Select members of the LongCovid Research Consortium (LCRC) Scientific Team

(Medford MA, November 1, 2023) – PolyBio Research Foundation has announced a $15M gift from Kanro: a philanthropic fund to support scientific research established by Vitalik Buterin, co-founder of Ethereum. The funding will support a second phase of research and clinical trials via the LongCovid Research Consortium (LCRC): a global scientific collaboration to rapidly and openly study core biological drivers of Long COVID. This is Buterin’s second $15M gift to the Consortium and will allow dozens of new projects to move forward.

The focus will be the continued study and treatment of SARS-CoV-2 persistence as a driver of LongCovid. LCRC research thus far demonstrates that reservoirs of the virus can persist for months – or even years – in the tissue of Long COVID patients. “Mechanisms underlying Long COVID are not a mystery,” says Dr. Amy Proal PhD, PolyBio’s Chief Scientific Officer. “The persistence of SARS-CoV-2 in tissue is a major target for rapid research and clinical trials.” This is echoed by Buterin who states, “The research thus far […] strongly suggests we should be looking at viral persistence as the deep cause of Long Covid.”

The LCRC Consortium recently published a Nature Immunology paper explaining that SARS-CoV-2 reservoirs may cause widespread dysfunction including clotting, microbiome, and neuroimmune abnormalities. Better documenting these connections and determining mechanisms by which persistent virus could contribute to Alzheimer’s or other neurodegenerative diseases are priorities for the research program.

SARS-CoV-2 spike RNA in the colon tissue of a Long COVID patient 676 days after acute infection (identified in an LCRC-supported study)

LCRC will also work to start clinical trials of affordable generic drugs to target persistent virus. At the University of California San Francisco School of Medicine an expanded tissue biopsy program will allow researchers to better understand where SARS-CoV-2 may be hiding in clinical trial participants. “We are now adding gut and lymph node biopsies, spike protein measurement and other analyses to several Long COVID clinical trials,” says Michael Peluso MD, Assistant Professor of Medicine and Principal Investigator of the UCSF Long-term Impact of Infection with Novel Coronavirus (LIINC) Study.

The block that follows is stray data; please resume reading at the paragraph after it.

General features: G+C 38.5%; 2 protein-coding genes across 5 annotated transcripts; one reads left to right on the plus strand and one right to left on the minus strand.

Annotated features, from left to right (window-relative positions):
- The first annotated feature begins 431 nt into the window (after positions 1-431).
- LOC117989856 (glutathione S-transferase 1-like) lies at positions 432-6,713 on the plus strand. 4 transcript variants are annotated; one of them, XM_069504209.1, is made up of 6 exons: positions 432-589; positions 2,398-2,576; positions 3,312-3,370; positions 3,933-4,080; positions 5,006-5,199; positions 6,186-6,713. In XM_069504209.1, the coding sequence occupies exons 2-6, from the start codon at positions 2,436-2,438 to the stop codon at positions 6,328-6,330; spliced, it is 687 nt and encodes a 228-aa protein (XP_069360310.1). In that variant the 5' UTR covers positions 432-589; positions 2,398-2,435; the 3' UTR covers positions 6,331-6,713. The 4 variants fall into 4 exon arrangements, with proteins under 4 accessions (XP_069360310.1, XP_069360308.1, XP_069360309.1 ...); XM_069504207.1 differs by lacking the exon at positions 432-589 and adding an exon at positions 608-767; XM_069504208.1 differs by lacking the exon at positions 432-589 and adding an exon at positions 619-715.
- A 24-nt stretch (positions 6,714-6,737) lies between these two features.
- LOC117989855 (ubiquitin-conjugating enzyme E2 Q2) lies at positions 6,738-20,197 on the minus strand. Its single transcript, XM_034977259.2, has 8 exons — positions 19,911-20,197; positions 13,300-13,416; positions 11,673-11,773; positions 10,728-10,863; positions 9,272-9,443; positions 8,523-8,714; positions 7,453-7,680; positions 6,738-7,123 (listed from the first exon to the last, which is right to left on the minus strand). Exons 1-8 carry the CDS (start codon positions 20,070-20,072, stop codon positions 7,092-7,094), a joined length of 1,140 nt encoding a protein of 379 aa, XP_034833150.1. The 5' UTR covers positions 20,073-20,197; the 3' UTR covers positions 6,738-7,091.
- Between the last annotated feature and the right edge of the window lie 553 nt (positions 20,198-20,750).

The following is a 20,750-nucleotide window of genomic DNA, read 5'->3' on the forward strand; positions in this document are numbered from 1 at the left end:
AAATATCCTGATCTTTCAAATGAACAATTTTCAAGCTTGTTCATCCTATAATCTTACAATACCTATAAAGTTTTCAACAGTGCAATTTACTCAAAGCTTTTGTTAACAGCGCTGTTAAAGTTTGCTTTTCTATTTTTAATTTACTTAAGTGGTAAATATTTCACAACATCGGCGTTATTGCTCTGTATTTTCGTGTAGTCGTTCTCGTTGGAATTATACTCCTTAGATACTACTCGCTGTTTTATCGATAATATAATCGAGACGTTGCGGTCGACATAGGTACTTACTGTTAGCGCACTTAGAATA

Funding will also support Long COVID medical clinic development to rapidly translate LCRC research and clinical trial findings into much-needed patient care through collaboration with the Icahn School of Medicine at Mount Sinai. This includes the development of Long COVID-related clinical education programs for physicians and advanced practice providers, which will be available online for free. Mount Sinai’s Cohen Center for the Recovery from Complex Chronic Illness (CoRE) will also add HEPA filters and germicidal UV devices to its building to clear airborne viruses and other aerosols from the air, and require N95 respirator use and regular COVID PCR testing from its staff. This infrastructure can be easily replicated at other centers. “People with Long COVID have the right to access care in spaces where they feel safe and do not have to fear reinfection” says David Putrino, The Nash Family Director of the CoRE.

LCRC teams are moving rapidly and openly to share ideas and samples across dozens of different institutions, laboratories, and clinics. The collaboration includes scientists and clinicians from Harvard Medical School, the J. Craig Venter Institute, Johns Hopkins University, University of Pennsylvania, the Icahn School of Medicine at Mount Sinai, University of California San Francisco, and the Karolinska Institute among others. “The fact that every new SARS-CoV-2 infection may have the potential to become chronic and cause devastating illness is perhaps the single most concerning aspect of the COVID-19 pandemic,” says Proal. “Only by working rapidly and collaboratively can we truly determine how to prevent and treat SARS-CoV-2 persistence.”